Noah Crawford, 17, knows something about reaching for the very top.

An avid rock-climber, the senior at Omaha North High School aspires to open his own rock-climbing gym.

Meantime, he’s scaled an academic Mount Everest.

Crawford earned a perfect 36 composite score on the ACT college entrance exam, one of a state-record 44 Nebraska 2019 high school graduates to pull off the rare feat.

That number doubles the previous record of 22 last year, and it might readily be dismissed as an anomaly if not for another fact.


Crawford and his fellow 36ers are not alone at the top.

Near-perfect and very good scores by Nebraska kids are surging, too.

The number of students scoring 32 or better, the level required for a Regents Scholarship to the University of Nebraska-Lincoln, increased 48.3% between 2013 and 2018.

The number earning 35s rose nearly 93%.

The trend in improved scores is centered on high-scorers and is not being seen in the middle- and lower-score ranges.

For comparison, the number receiving a 20 or better during the same period increased 8.3 percent.

High scores increased even as the state’s average ACT score dipped. And the rise is so big it can’t be attributed solely to enrollment increases over that period or more kids taking the test.

What’s going on in Nebraska reflects a national trend, ACT spokesman Ed Colby said, although officials with the Iowa testing giant don’t know the cause.

But here in Nebraska there are some prime suspects:

  • More students using, and more schools offering, ACT-preparation courses and materials.
  • Greater awareness among budget-strapped parents and students that high scores bring in scholarship money to defray high college costs.
  • More schools teaching what’s on the test after the Nebraska State Board of Education adopted the ACT in 2016 as the junior-year state assessment.
  • More students enrolling in tough core classes like Advanced Placement courses, which ACT links to higher scores.

The score surge enhances opportunity for hundreds of students, who may find that the college of their dreams is now within reach.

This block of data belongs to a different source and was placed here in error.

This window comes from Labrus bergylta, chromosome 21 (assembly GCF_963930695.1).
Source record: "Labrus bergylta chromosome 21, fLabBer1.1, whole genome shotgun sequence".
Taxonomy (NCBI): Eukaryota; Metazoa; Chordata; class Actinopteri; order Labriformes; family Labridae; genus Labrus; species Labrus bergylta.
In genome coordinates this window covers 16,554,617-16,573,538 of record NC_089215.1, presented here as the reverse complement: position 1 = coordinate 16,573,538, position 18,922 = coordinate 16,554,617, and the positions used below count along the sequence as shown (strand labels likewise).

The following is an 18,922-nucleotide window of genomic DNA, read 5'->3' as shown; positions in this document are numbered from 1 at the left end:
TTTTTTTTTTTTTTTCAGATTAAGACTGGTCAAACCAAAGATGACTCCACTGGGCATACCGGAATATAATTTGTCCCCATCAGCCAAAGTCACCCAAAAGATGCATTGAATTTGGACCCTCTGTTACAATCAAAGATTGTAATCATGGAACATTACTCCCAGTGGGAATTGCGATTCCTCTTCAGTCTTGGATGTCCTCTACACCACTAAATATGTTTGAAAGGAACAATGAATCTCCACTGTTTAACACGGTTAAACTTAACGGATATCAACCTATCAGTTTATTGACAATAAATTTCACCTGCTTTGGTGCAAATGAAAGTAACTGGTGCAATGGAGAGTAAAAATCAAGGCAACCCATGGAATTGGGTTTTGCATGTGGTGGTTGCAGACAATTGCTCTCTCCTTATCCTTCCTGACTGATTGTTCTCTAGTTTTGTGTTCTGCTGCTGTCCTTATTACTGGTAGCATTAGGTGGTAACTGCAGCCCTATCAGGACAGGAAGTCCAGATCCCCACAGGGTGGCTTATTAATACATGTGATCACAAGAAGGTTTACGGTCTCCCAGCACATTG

However, they may also find more competition for those scholarships, which means that the rest of their academic résumé — their GPA, coursework, activities, community involvement — may need to be stellar as well.

Nebraska Commissioner of Education Matt Blomstedt said he is pleased with the gains, but he’s concerned about state schools narrowing their curriculum offerings to teach what’s on the test.

“That’s something we have to continue to watch and defend against,” Blomstedt said.

Even before the state adopted the exam and started publishing scores for state accountability, the ACT was the most popular college entrance exam for Nebraska kids.

The test gauges college readiness in four subject areas: English, math, reading and science. Juniors took the ACT as their state assessment for the first time in the spring of 2017.

Prior to state adoption, about 88% of the state’s graduates, particularly those aspiring to attend college, took it on their own. Now every junior takes it, even the students who are not on a college trajectory.

Scores for the 2018 Nebraska graduating class dipped a bit when all the junior-year scores were folded into the total.

Colby said the surge in high scores doesn’t mean the test is getting easier. The exam is designed to measure a student’s preparation for success in first-year college courses, he said, so the surge means more kids are better prepared.

If the test questions were getting easier, then the national average would reflect that, he said. Instead, it has remained relatively constant since 2014, ticking up and down between 20.8 and 21.0.

Nebraska’s statewide average composite score has dipped every year since 2014, settling at 20.1 last year. That’s due largely to all juniors taking it now.

Colby said it could be that students who five or 10 years ago would have been satisfied with a 30 are simply aiming higher.

“Maybe there’s more students now who are just determined — I want the top score,” he said.

Crawford got his perfect score during state testing. It was his third try after scoring 23 in seventh grade and 26 in his freshman year, he said.

He credits the Advanced Placement physics, calculus and English language composition courses he took in North High’s engineering program for improving his critical thinking.

“I didn’t do any test prep,” he said. “I think my critical thinking skills just developed a lot in that time.”

The ACT organization has for years pointed to a correlation between course rigor and test scores.

The number of Nebraska students taking Advanced Placement courses has more than doubled over the last decade to 8,888 in 2018, according to the College Board.